IBM Snares Prestigious Customs Modernization Contract

IBM Corp. has snagged the $1.3 billion Customs Service modernization contract to build the Automated Commercial Environment system to streamline the processing of goods across U.S. borders.

The modernization effort, which stretches over 15 years, includes re-engineering the way the Customs Service processes the import and export of goods.

The contract also covers the development of a new information technology infrastructure, computer systems and software to support Customs' re-engineered processes. The new system also will enhance Customs' ability to intercept contraband.

"We're back," said Tom Burlin, vice president of the federal government industry for IBM Global Services. The win is the largest government contract IBM has captured since the company sold its Federal Systems Division in 1993.

IBM is leading a team that includes Lockheed Martin Corp., KPMG Consulting Inc., Computer Sciences Corp., Sandler & Travis Trade Advisory Services Inc., Booz-Allen & Hamilton Inc., ITS Services Inc., and more than 40 small businesses.

"It is good to see IBM back in the fray," said Ray Bjorklund, vice president of consulting services for Federal Sources Inc., a McLean, Va., market research firm.

Burlin said the team's understanding of the Customs Service and the camaraderie of the team helped it edge out its competitors.

Bidding against IBM were teams led by Accenture Ltd. and Electronic Data Systems Corp., according a Customs Service spokesman.

The modernization effort, said Charles Winwood, acting commissioner of the Customs Service, will enable Customs to "begin the process of bringing 21st century business practices to America's borders."

Customs is operating a 17-year-old system. It experiences outages that causes the service to revert to manual methods. The growing volume of trade also overwhelms the system, Customs Service officials said.

While the new system carries a hefty price tag, Customs estimates it will save $3.3 billion over the life of the system.

"The Customs Service carries tremendous responsibilities," Burlin said. The agency is responsible not only for trade that crosses U.S. borders, but also for law enforcement activities that include drug smuggling and potential terrorist threats.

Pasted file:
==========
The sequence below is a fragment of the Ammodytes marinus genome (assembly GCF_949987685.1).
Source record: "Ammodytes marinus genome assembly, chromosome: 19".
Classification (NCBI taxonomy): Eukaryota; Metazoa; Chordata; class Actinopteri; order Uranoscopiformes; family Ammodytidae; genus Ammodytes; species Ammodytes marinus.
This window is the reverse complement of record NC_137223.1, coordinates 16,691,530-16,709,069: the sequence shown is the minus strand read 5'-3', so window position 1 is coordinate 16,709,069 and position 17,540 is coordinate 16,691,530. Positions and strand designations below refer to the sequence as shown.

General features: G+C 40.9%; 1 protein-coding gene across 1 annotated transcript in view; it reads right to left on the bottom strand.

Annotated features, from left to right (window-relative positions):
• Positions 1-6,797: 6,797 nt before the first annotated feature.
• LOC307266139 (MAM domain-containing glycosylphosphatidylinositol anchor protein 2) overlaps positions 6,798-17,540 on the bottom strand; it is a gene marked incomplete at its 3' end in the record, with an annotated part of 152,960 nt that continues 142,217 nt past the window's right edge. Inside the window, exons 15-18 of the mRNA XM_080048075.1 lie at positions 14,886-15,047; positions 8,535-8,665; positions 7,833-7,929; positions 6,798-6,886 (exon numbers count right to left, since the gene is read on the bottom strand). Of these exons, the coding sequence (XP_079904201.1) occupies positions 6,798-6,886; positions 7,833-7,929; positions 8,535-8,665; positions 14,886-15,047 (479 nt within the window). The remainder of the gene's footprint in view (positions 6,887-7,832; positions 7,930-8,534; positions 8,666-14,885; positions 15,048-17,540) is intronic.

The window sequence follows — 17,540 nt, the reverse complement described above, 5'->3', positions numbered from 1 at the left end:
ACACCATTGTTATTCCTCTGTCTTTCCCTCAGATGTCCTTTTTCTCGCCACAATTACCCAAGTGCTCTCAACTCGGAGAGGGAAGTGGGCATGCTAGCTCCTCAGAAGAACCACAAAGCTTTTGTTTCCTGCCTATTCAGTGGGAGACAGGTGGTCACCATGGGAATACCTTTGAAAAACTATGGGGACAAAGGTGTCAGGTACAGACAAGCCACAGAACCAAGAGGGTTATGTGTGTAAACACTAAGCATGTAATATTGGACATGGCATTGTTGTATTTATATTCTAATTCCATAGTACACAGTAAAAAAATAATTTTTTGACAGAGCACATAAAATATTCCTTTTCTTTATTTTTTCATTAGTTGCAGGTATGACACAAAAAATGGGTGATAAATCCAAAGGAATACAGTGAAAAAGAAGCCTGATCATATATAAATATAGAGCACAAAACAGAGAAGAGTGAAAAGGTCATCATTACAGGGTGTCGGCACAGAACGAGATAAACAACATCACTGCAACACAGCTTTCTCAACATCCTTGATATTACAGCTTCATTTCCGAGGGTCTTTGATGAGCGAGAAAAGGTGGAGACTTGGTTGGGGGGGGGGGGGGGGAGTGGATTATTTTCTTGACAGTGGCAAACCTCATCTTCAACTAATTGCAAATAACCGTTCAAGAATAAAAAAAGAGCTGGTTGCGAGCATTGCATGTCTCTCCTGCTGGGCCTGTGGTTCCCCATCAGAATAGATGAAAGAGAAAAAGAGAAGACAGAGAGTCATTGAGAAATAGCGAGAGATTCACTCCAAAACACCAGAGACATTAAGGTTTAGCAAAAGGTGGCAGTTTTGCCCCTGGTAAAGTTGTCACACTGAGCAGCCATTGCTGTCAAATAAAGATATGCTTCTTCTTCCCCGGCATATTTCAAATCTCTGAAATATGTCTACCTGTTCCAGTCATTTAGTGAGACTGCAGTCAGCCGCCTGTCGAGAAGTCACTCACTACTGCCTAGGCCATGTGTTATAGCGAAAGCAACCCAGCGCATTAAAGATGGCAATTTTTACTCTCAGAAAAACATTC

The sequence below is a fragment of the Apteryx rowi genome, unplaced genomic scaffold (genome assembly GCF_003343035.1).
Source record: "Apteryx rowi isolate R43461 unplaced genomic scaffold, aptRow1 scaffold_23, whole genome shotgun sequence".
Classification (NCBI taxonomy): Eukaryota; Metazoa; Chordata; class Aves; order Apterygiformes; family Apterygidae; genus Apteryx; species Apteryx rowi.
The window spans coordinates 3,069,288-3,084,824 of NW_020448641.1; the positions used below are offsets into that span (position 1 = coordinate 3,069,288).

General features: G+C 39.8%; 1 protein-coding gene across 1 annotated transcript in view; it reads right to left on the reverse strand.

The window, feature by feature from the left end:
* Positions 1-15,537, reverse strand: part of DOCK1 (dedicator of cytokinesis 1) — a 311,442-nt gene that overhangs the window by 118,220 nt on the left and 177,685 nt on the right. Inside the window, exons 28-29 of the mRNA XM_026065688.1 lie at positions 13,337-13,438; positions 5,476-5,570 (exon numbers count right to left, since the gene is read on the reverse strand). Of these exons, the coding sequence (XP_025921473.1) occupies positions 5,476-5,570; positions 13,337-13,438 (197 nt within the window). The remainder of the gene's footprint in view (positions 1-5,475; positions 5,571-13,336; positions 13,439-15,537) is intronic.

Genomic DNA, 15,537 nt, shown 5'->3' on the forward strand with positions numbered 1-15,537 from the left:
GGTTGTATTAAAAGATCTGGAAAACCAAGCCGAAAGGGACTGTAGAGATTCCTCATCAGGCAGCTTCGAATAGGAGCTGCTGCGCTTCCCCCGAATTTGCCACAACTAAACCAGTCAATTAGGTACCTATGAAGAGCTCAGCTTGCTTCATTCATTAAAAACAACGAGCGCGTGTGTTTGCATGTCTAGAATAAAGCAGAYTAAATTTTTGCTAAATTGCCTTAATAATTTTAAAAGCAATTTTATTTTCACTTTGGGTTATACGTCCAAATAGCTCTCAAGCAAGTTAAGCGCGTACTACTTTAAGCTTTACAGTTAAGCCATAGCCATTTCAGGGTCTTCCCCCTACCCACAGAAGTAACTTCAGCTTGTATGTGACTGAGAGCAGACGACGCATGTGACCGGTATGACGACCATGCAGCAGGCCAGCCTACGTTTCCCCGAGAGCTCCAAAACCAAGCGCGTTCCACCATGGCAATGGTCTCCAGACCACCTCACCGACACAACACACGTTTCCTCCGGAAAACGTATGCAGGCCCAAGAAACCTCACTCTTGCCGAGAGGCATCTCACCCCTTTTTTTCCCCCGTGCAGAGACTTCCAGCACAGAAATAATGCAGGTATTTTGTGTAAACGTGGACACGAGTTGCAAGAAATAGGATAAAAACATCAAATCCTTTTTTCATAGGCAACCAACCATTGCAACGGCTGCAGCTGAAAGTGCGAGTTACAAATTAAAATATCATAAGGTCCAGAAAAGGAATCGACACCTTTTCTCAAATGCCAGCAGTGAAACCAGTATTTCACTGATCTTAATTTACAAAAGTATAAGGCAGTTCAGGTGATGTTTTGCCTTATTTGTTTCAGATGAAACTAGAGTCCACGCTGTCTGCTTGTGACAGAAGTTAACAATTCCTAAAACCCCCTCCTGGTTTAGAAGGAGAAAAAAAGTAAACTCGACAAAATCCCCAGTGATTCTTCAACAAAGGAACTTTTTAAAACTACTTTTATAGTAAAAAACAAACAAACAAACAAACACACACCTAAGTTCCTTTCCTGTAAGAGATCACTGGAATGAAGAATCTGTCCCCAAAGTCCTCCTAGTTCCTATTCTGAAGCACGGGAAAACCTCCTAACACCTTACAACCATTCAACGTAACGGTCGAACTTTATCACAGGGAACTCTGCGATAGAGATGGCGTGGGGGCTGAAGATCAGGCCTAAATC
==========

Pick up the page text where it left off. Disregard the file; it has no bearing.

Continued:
"The prime integration contractor will help us design, build and implement new information systems," said S.W. Hall Jr., assistant commissioner for the office of information and technology and Customs chief information officer.

The contract also is a return of sorts to the traditional systems integration project of building a large complex system from the ground up, Bjorklund said. The project includes a lot of systems engineering, systems integration and software development.

"You don't see many of these large projects among civilian agencies," he said. In recent years, the trend has been toward agencies buying solutions, such as financial management packages to address specific needs. But this project has a broad scope and emphasizes traditional systems integration skills, he said.

Bjorklund said he sees the biggest challenge of the project coming in two areas ? security, including protecting national security, and the application of modern communication technologies for Web-enabling functions. Bjorklund compared the project's complexity to building a military command and control system.

But looming larger than technical challenges are cultural ones, Burlin said. "People get accustomed to doing things a certain way, and we have to work very closely with Customs to get their people on board, especially in the early stages," he said.

Customs has about $130 million to spend during fiscal 2001 and another $130 million is proposed for the fiscal 2002 budget. "That's a good start," Burlin said.

More money may become available as the project rolls out and the Customs Service has business results it can point to, so early successes are critical, he said.

About the Author

Nick Wakeman is the editor-in-chief of Washington Technology. Follow him on Twitter: @nick_wakeman.

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